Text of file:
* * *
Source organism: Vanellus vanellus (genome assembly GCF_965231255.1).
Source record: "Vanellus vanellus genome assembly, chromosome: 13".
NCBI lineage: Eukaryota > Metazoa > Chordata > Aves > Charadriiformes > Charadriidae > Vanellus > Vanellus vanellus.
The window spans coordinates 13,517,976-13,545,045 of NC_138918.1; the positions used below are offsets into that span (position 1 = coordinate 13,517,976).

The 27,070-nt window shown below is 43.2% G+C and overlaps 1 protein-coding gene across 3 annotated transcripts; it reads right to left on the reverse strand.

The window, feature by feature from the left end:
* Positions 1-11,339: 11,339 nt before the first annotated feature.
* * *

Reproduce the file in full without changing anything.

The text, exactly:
Source organism: Vanellus vanellus (genome assembly GCF_965231255.1).
Source record: "Vanellus vanellus genome assembly, chromosome: 13".
NCBI lineage: Eukaryota > Metazoa > Chordata > Aves > Charadriiformes > Charadriidae > Vanellus > Vanellus vanellus.
The window spans coordinates 13,517,976-13,545,045 of NC_138918.1; the positions used below are offsets into that span (position 1 = coordinate 13,517,976).

The 27,070-nt window shown below is 43.2% G+C and overlaps 1 protein-coding gene across 3 annotated transcripts; it reads right to left on the reverse strand.

The window, feature by feature from the left end:
* Positions 1-11,339: 11,339 nt before the first annotated feature.